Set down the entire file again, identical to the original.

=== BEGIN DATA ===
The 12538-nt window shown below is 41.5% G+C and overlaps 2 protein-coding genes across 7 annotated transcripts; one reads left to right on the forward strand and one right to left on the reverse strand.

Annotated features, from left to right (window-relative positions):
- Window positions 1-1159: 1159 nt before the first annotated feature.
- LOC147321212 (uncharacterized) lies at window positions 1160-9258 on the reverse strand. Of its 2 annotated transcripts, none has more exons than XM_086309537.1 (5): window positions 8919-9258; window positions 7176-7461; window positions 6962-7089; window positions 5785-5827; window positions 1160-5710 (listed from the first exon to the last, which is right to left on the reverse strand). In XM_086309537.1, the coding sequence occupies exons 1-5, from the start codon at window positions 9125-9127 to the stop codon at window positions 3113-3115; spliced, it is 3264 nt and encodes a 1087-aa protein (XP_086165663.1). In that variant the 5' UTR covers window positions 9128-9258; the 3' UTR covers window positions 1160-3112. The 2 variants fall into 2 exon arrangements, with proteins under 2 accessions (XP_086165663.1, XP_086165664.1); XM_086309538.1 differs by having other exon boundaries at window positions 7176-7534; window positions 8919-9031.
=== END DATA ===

The 12538-nt window shown below is 41.5% G+C and overlaps 2 protein-coding genes across 7 annotated transcripts; one reads left to right on the forward strand and one right to left on the reverse strand.

Annotated features, from left to right (window-relative positions):
- Window positions 1-1159: 1159 nt before the first annotated feature.
- LOC147321212 (uncharacterized) lies at window positions 1160-9258 on the reverse strand. Of its 2 annotated transcripts, none has more exons than XM_086309537.1 (5): window positions 8919-9258; window positions 7176-7461; window positions 6962-7089; window positions 5785-5827; window positions 1160-5710 (listed from the first exon to the last, which is right to left on the reverse strand). In XM_086309537.1, the coding sequence occupies exons 1-5, from the start codon at window positions 9125-9127 to the stop codon at window positions 3113-3115; spliced, it is 3264 nt and encodes a 1087-aa protein (XP_086165663.1). In that variant the 5' UTR covers window positions 9128-9258; the 3' UTR covers window positions 1160-3112. The 2 variants fall into 2 exon arrangements, with proteins under 2 accessions (XP_086165663.1, XP_086165664.1); XM_086309538.1 differs by having other exon boundaries at window positions 7176-7534; window positions 8919-9031.